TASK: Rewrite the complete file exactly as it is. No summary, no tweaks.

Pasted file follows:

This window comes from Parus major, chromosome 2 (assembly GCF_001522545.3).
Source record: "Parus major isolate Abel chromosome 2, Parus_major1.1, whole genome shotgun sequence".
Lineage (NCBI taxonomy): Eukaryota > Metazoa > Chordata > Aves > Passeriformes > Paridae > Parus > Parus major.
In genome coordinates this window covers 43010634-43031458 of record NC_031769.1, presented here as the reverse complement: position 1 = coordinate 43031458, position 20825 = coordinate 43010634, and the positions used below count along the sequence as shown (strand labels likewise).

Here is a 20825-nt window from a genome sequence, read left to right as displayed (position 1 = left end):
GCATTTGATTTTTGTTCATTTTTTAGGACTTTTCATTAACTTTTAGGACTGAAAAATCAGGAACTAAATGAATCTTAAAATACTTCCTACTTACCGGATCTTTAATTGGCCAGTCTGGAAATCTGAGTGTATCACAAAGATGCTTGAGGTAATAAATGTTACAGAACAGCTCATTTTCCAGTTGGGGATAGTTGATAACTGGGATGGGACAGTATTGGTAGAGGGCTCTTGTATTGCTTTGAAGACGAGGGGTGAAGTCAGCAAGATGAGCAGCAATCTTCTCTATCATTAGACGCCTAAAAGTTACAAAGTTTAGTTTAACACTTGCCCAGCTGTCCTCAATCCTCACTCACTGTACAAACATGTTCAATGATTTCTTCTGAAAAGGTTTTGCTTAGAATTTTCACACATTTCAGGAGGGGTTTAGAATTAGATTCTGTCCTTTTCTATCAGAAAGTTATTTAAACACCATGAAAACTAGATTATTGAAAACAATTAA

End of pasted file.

This window comes from Parus major, chromosome 2 (assembly GCF_001522545.3).
Source record: "Parus major isolate Abel chromosome 2, Parus_major1.1, whole genome shotgun sequence".
Lineage (NCBI taxonomy): Eukaryota > Metazoa > Chordata > Aves > Passeriformes > Paridae > Parus > Parus major.
In genome coordinates this window covers 43010634-43031458 of record NC_031769.1, presented here as the reverse complement: position 1 = coordinate 43031458, position 20825 = coordinate 43010634, and the positions used below count along the sequence as shown (strand labels likewise).

Here is a 20825-nt window from a genome sequence, read left to right as displayed (position 1 = left end):
GCATTTGATTTTTGTTCATTTTTTAGGACTTTTCATTAACTTTTAGGACTGAAAAATCAGGAACTAAATGAATCTTAAAATACTTCCTACTTACCGGATCTTTAATTGGCCAGTCTGGAAATCTGAGTGTATCACAAAGATGCTTGAGGTAATAAATGTTACAGAACAGCTCATTTTCCAGTTGGGGATAGTTGATAACTGGGATGGGACAGTATTGGTAGAGGGCTCTTGTATTGCTTTGAAGACGAGGGGTGAAGTCAGCAAGATGAGCAGCAATCTTCTCTATCATTAGACGCCTAAAAGTTACAAAGTTTAGTTTAACACTTGCCCAGCTGTCCTCAATCCTCACTCACTGTACAAACATGTTCAATGATTTCTTCTGAAAAGGTTTTGCTTAGAATTTTCACACATTTCAGGAGGGGTTTAGAATTAGATTCTGTCCTTTTCTATCAGAAAGTTATTTAAACACCATGAAAACTAGATTATTGAAAACAATTAA